Mail campaigns can implement this strategy as well, to a lesser extent. If there is a city-wide event, for example, it may be beneficial to have a larger audience reach. However, few companies outside of nationwide corporations have the funds to implement such a large-scale blanket direct mail campaign.

Because a lot of time and money is spent on reaching a larger audience, this marketing strategy works best for brand awareness rather than lead generation. Since the goal is greater reach, this strategy creates a lot of clutter at the top of the funnel – resulting in poor conversion rates.

3. The Targeted Sales Funnel

A targeted sales funnel is intrinsically different, as it has a much smaller audience than the previous two sales funnels.

The Targeted Sales Funnel

Campaigns that use this sales pipeline create a heavy emphasis on audience targeting. This can include targeting by location and demographics, such as age, gender, and estimated income.

By using a more refined approach, these companies can avoid a lot of needless spending on large segments of the audience that are not actually prospects. Examples of this sales pipeline include marketing to over-55 residential communities for hearing aids or targeting high-earning homeowners for landscaping services.

While not every recipient will become a customer, they are much more likely to convert based on the demographics they share with current customers – saving money through efficient audience targeting.

But simple demographics certainly do not tell the entire story. This is why many marketers take it a step further and study both the customer and their unique preferences to determine ideal prospects – a strategy known as data modeling.

What Is Data Modeling?

As defined, data modeling is a marketing strategy that utilizes specific data points and characteristics to predict future trends and find ideal prospects. This tactic is often implemented by creating a customer profile based on current consumer preferences, demographics, and buying habits to identify future prospects.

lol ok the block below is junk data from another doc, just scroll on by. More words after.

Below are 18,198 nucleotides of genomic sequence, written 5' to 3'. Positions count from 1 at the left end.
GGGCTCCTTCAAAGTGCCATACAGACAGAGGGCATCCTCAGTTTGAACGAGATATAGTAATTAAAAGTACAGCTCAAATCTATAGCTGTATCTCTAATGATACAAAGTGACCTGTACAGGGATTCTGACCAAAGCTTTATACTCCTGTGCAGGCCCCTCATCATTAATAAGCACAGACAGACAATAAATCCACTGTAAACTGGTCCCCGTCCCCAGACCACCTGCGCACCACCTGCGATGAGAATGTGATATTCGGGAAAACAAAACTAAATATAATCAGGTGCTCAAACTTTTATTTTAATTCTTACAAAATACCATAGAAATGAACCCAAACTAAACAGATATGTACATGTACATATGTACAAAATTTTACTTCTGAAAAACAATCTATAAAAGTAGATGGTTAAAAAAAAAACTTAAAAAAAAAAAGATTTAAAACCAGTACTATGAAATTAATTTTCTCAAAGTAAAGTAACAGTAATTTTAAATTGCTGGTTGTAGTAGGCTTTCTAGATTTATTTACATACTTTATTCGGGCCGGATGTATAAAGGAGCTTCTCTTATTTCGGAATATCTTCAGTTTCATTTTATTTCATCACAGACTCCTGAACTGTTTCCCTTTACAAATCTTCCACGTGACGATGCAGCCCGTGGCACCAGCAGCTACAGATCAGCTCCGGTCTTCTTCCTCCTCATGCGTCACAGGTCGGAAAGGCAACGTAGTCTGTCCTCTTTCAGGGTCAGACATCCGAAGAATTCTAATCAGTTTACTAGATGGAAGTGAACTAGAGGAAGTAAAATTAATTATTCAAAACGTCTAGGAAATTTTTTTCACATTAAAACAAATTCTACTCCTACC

Thousands of individual data points, characteristics, and behaviors determine which households would make a viable lead and which would not. A marketer must observe these trends in their current customer base and choose which characteristics to study for their outreach strategy.

That is one reason why it is wise for companies to invest in data modeling as an integral part of their marketing strategy. In doing so, these campaigns can seek out only prospects instead of seeking prospects within a larger audience.

Read More about Data Modeling

What Does a Data Modeling Funnel Look Like?

Since data modeling focuses on ONLY prospects, the top audience section of the sales funnel is made redundant.


Because data modeling removes many addresses that are not from ideal prospects, campaigns can reduce mail volume significantly by avoiding households that would otherwise discard an advertising mailer.

With this intentional and specific audience targeting, campaigns will reach only the most qualified prospects. This strategy helps to reduce needless spending and simultaneously improve ROI.

Campaigns utilizing data modeling will often have a smaller audience (of prospects) compared to the three previous funnels. However, these prospects are much more likely to convert due to their similarities that mirror current customers. Therefore, these campaigns have a better opportunity to convert at a higher rate, even when targeting fewer households.

Data Modeling and the Sales Funnel

When a company’s advertising prioritizes audience reach over audience targeting, a number of people will see the ad but never generate a sale. Even targeting through demographics may not be enough to break even on a direct mail campaign.

Not only does the data modeling strategy “trim the fat,” so to speak, but it also increases ROI by improving the response rate and quality.


Whereas other sales funnels are the equivalent of targeting an entire haystack (audience) to find a few needles (prospects), data modeling has already identified its ideal prospects to target. In turn, this allows companies to prioritize premium customers, as every targeted household is likely to share similar characteristics and behaviors as previous customers.

A more targeted approach can see tremendous success, especially for smaller companies in a highly competitive market. By seeking out audiences that would best resonate with a company’s message, marketers can still generate profitable leads even on a limited budget.

Written by Jocelyn Ouellette

Jocelyn Ouellette is a Marketing Specialist at DK Solutions, an Inc 5000 award-winning direct mail marketing firm based in Florida and NJ. DK Solutions specializes in data modeling for lead generation using its proprietary TargetList methodology to identify ideal prospects for their clients.

You can connect with Jocelyn at or email at